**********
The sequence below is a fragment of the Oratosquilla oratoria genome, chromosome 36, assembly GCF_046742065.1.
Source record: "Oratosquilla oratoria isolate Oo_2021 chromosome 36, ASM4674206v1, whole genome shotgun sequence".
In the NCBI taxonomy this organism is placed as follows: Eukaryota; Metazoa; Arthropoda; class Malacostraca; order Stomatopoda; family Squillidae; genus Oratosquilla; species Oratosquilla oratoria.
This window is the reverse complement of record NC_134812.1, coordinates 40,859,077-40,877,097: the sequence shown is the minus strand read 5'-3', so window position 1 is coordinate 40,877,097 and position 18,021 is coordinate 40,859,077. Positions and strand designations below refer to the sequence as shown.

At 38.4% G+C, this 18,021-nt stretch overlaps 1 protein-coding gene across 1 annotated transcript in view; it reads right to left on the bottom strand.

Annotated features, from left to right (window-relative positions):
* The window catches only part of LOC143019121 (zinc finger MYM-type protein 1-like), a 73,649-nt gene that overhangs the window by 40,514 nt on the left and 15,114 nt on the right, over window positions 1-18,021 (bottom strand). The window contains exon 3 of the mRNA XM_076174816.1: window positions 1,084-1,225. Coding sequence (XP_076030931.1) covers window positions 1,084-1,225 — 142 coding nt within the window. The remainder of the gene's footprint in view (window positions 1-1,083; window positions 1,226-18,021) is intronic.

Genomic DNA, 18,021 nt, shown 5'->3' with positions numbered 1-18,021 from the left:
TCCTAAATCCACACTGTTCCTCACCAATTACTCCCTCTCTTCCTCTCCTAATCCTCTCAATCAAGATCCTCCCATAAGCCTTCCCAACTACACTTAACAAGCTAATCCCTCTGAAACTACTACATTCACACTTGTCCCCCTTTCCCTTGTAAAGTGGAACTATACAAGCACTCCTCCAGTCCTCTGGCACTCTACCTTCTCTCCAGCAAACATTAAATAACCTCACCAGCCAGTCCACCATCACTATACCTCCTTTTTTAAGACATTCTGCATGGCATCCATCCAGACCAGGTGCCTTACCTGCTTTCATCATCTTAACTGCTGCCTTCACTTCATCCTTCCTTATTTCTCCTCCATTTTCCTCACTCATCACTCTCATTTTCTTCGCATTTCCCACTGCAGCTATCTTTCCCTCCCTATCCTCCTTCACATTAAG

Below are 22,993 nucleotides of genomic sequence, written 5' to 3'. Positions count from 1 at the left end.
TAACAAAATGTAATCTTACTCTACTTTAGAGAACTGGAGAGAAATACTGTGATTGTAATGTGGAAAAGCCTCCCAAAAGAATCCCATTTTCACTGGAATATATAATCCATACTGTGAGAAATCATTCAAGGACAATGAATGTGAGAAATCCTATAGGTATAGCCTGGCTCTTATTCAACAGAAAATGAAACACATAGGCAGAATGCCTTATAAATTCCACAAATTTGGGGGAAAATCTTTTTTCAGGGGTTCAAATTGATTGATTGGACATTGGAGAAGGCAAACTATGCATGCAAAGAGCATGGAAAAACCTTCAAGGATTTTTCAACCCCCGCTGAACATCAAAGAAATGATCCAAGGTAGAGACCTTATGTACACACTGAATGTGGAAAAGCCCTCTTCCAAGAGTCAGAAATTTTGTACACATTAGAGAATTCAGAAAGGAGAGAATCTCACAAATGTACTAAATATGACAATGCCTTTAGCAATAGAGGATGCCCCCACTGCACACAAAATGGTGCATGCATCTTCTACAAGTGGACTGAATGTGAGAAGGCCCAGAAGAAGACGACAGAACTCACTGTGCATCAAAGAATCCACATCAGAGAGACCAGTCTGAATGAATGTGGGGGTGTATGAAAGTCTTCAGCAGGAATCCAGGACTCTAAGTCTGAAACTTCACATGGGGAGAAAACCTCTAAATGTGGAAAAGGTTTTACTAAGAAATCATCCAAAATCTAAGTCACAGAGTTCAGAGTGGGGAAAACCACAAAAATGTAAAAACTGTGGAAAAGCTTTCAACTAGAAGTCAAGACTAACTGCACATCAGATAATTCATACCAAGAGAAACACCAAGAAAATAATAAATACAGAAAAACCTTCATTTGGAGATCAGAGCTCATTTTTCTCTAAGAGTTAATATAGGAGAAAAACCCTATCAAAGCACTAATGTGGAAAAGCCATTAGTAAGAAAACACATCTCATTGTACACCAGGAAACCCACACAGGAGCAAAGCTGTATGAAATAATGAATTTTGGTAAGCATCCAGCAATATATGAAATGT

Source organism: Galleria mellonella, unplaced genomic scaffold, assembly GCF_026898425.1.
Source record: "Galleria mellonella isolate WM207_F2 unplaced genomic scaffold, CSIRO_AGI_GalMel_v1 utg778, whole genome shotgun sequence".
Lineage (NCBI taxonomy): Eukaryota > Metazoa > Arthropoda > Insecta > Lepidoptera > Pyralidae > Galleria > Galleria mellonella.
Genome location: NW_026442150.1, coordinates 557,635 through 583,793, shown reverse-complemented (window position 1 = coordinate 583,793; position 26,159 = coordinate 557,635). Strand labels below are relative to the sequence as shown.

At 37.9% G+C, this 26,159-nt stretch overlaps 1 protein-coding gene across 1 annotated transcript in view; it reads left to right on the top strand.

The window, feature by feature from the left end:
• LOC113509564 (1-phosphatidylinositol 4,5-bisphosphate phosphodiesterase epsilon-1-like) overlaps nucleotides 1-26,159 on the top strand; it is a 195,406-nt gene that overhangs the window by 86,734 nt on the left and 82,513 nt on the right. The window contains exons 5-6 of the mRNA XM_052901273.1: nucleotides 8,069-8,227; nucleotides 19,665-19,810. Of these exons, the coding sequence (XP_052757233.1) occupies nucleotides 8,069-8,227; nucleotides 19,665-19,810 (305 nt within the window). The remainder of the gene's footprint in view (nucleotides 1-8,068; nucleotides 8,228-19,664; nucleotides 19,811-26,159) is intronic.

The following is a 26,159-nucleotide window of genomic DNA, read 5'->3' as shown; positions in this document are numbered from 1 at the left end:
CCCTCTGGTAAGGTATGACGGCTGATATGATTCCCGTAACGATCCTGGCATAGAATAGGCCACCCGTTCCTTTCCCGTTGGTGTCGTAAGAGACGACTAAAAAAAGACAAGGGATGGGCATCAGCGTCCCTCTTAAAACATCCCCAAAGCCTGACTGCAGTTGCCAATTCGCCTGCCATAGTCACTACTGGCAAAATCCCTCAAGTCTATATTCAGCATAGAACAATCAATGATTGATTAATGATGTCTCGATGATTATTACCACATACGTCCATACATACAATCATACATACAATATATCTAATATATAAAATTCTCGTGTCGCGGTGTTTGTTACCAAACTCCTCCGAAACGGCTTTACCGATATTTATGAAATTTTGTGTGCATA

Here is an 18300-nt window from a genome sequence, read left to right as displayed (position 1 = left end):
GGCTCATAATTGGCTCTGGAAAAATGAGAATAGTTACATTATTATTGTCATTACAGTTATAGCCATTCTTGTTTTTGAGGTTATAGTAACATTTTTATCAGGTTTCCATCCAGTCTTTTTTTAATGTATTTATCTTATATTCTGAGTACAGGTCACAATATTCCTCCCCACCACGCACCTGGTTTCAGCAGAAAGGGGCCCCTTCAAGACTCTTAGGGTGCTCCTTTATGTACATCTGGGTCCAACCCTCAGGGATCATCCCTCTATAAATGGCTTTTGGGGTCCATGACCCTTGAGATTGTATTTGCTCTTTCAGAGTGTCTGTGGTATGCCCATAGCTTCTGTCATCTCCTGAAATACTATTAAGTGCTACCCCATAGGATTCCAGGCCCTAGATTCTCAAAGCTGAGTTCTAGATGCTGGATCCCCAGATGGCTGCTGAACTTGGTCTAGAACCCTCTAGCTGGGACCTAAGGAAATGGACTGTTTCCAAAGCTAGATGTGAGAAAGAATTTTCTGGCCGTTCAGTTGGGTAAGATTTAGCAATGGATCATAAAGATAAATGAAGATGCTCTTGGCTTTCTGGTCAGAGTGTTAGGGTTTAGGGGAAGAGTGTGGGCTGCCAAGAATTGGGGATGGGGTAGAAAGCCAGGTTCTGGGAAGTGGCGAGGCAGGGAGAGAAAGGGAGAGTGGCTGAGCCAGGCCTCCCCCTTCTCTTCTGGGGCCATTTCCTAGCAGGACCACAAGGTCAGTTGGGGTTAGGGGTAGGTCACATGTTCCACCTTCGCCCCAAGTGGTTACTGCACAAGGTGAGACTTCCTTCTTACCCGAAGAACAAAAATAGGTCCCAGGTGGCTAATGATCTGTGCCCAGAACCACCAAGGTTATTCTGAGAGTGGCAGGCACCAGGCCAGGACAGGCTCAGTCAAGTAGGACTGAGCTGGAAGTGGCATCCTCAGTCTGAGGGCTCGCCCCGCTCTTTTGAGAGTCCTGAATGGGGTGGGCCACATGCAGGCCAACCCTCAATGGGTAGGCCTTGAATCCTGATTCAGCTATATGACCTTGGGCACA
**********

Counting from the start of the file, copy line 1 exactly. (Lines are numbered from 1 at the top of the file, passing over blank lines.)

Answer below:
The sequence below is a fragment of the Oratosquilla oratoria genome, chromosome 36, assembly GCF_046742065.1.